I picked up a copy of the San Francisco Tartine Bread book at the library because the pictures made me drool.
I had no idea it would forever revolutionize the way I make bread. No joke, no hyperbole. For real, the Tartine technique is a game changer for this baker.
First of all, the recipes utilize what’s called the “baker’s percentage.” The total flour in the recipe equals 100%, and then all the other ingredients are measured against the weight of total flour. This recipe, which, may I remind you, changed everything for the way I do bread, is thus written:
Tartine Style Country Bread
What’s brilliant about using baker’s percentages is you never need to remember cups and tbsp, or grams. You can make whatever scale of bread you want, from one loaf to thousands of loaves. This is how bakeries and boulangeries communicate recipes. Even though I only make one or two loaves at a time, I feel rather slick talking bread percentages, Oh you like this bread? It’s 75% hydration. Makes me feel like a bread engineer. For this basic recipe, I chose easy numbers so I wouldn’t need to bust out a calculator:
Water 750 g
Sourdough 200 g
Wheat flour 100 g
White flour 900 g
Salt 20 g
But it wasn’t just baker’s percentages that I learned from the Tartine Bread book, they have an entirely different approach to kneading called bulk fermentation. So here’s the deal, the new deal. Roosevelt, eat your heart out.
Mix the water (all but 50 grams), sourdough and flours together. Cover with plastic in the bowl, and let REST for 40 minutes.
Then mix the remaining water and salt, and let rest for 30 minutes. Now, instead of kneading on a floured surface, every 30 minutes for 3-4 hours, you simply “turn” the dough in the plastic container. This means, you pick up one edge of the dough, and fold it on top of the rest, a motion you repeat with all four corners of the circle (I know this is an oxymoron, but you get it, don’t you?). The dough will seem very wet, like ciabatta dough.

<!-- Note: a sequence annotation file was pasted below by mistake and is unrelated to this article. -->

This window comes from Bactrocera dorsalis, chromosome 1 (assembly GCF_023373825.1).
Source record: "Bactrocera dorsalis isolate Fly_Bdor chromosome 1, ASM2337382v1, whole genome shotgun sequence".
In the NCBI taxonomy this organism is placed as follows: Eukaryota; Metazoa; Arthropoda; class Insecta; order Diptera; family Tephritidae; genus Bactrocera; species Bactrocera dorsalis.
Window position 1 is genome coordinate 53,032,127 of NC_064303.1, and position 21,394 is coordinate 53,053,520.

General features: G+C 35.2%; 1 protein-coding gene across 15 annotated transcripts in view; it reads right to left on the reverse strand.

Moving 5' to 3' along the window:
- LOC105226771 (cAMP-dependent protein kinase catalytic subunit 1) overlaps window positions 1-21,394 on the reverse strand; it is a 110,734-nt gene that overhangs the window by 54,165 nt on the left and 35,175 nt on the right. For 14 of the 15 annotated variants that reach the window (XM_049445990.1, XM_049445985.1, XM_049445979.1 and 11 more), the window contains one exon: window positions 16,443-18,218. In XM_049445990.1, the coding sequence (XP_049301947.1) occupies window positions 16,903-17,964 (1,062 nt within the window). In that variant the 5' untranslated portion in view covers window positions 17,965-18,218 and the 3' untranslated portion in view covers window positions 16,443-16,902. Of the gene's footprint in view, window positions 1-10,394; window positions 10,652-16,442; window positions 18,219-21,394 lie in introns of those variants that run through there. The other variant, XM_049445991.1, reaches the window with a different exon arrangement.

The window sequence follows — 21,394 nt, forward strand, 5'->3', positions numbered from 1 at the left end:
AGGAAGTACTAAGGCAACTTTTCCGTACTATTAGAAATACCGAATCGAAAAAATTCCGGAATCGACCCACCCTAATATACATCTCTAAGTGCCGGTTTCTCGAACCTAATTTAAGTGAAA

It would be a complete mess if you tried to knead it on the counter, and there is no need to knead (smile)—this process accomplishes the same degree of development. As the dough gets more billowy and aerated, be gentle to not expel the gas from the wet dough. The volume should increase 20-30 percent, and lots of bubbles will form along the edges toward the end.
After 3 or 4 hours, lightly flour a work surface and use a knife to cut the dough into two segments. Work each half into a round boule. Then let both rounds rest on the surface, covered, for 30 minutes. Prepare two bannetons (which is a towel in a bowl, not a towl in a bowel as I originally typed the phrase by mistake, giggle), and sprinkle rice flour and wheat flour along the towel so the inverted dough rounds don’t stick. Plop them in there and let “proof” –final rise—for 3 or 4 more hours.
Heat a baking stone in the oven to 500 degrees, and put a cast iron pot inside. Be careful, but when everything is hot enough, slip the dough from the banneton into the hot pot, slash the top, and put the lid on. Put the pot back in the oven, and reduce the temperature to 450 degrees. What this does is capture the steam of the water that wants to boil out of the loaf. Steam makes an incredible crust on loaves of bread. In the past, I have been practically rusting my oven by spraying water inside while I bake. This method spares the metal of your oven, and accomplishes the same objective. Bake for 20 minutes with the lid on, and then remove the lid and bake for another 20-25 minutes. The bread will be crackling and crisp and deeply caramelized. I’ll never make bread the old way again.
My pictures are no where near as good as the Tartine Bread book, but the bread is Definitely the Best I’ve Ever Made. I feel like I can retire; there is no higher peak to climb.